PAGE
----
My talk dove a bit deeper into the subject matter than I have before and while the research and topic was fresh on my mind, I thought it appropriate to share a takeaway I distilled out of all the preparation work. There emerged for me a common thread in analyzing industries like banking/finance, health care, pharmaceuticals, non-health-related insurance, firearms, tobacco, alcohol and publicly traded companies.
The problem marketers and companies have with social media for regulated industries is not tied up in the regulations and laws that need to be followed, it’s taking the time to develop policies and procedures that achieve social media marketing efforts while embracing the rules.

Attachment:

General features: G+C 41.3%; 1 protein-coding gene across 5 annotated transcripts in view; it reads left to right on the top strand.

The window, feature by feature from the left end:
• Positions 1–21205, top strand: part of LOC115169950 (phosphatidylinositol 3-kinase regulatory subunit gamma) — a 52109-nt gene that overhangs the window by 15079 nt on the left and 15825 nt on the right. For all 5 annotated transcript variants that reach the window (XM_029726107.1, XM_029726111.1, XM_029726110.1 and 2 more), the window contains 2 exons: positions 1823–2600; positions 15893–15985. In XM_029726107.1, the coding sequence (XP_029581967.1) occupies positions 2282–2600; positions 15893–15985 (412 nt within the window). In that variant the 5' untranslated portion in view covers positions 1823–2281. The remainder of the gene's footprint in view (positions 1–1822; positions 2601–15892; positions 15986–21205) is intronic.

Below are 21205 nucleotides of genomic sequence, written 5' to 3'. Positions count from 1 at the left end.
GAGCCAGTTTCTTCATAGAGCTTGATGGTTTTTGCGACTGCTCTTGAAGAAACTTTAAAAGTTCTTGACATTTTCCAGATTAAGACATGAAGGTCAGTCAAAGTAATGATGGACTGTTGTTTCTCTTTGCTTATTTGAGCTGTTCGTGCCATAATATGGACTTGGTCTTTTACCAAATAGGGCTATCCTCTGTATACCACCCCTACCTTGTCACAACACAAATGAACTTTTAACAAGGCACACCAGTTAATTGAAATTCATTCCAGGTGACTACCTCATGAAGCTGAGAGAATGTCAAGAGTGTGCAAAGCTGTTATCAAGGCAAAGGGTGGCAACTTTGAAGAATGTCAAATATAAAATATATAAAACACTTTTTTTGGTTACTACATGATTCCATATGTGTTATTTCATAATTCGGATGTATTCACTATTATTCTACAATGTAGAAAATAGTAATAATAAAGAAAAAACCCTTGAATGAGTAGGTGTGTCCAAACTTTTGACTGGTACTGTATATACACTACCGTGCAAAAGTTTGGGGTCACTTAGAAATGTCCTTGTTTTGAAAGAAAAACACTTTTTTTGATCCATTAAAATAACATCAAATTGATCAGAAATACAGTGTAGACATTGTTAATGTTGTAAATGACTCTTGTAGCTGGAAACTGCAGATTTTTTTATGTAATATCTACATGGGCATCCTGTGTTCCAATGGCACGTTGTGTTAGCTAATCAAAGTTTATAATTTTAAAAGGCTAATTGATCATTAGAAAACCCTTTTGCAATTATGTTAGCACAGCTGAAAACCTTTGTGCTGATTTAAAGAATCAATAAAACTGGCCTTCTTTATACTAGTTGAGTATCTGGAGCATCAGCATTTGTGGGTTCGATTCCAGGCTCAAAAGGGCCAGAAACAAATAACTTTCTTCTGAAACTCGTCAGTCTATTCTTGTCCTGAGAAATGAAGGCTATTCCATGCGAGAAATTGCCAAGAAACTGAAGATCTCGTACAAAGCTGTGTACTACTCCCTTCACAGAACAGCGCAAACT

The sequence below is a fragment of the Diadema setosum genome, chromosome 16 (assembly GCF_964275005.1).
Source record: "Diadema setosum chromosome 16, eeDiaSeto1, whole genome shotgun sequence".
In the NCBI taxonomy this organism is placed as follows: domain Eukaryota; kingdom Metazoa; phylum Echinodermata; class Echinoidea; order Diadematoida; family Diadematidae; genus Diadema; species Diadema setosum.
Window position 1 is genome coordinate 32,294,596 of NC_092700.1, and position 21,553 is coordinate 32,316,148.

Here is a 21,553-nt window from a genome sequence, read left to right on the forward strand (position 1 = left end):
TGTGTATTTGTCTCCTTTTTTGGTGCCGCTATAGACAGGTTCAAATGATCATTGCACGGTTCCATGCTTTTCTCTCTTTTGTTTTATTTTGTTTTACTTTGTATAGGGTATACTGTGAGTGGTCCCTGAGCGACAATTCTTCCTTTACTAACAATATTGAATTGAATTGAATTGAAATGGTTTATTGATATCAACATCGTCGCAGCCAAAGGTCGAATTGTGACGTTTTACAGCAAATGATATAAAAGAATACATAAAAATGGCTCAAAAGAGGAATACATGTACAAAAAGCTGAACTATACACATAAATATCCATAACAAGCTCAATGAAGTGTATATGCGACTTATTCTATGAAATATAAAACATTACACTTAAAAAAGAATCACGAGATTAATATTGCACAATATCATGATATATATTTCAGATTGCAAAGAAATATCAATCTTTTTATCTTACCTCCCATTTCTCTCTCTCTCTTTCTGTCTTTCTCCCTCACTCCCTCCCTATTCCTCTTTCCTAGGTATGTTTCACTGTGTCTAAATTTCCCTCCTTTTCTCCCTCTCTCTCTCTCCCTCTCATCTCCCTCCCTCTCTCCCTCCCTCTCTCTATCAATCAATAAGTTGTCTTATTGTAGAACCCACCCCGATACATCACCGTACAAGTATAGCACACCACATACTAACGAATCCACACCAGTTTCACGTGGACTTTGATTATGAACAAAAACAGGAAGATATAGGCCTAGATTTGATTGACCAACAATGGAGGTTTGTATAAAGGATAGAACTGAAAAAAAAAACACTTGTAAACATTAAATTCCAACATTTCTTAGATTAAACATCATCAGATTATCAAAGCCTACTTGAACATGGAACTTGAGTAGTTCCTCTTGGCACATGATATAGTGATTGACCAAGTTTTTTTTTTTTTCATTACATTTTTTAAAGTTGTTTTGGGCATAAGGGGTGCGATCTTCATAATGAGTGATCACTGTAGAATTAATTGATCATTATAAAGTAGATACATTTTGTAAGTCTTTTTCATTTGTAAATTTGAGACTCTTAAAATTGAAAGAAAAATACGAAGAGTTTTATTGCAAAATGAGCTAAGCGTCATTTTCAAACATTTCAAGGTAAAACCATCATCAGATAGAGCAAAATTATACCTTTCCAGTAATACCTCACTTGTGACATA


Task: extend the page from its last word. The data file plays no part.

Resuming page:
No is easy. No doesn’t take effort. Yes, on the other hand, means someone will have to research. Someone will have to write. Someone will have to educate and train the staff. Someone will be accountable.
The next time you’re facing a skeptical executive or suspicious attorney, keep that in mind. You are making them work. Illustrate ways the rules can be followed but you can still have your idea. Blog comments bother them? Write an air-tight moderation policy and procedure. Real-time interactions without filtering bother them? Propose the PR or legal team member who is enthusiastic about social media be responsible for immediate responses until they’re more comfortable with you doing it.
Better yet, unless your audience is inordinately engaged in Twitter, that the real-time platforms like it off the table and baby step your way to that point down the road.
Remember, it’s not the rules that are hard on you. It’s the willingness to work to find a path to performance within them.
True? Not so? The comments are yours.
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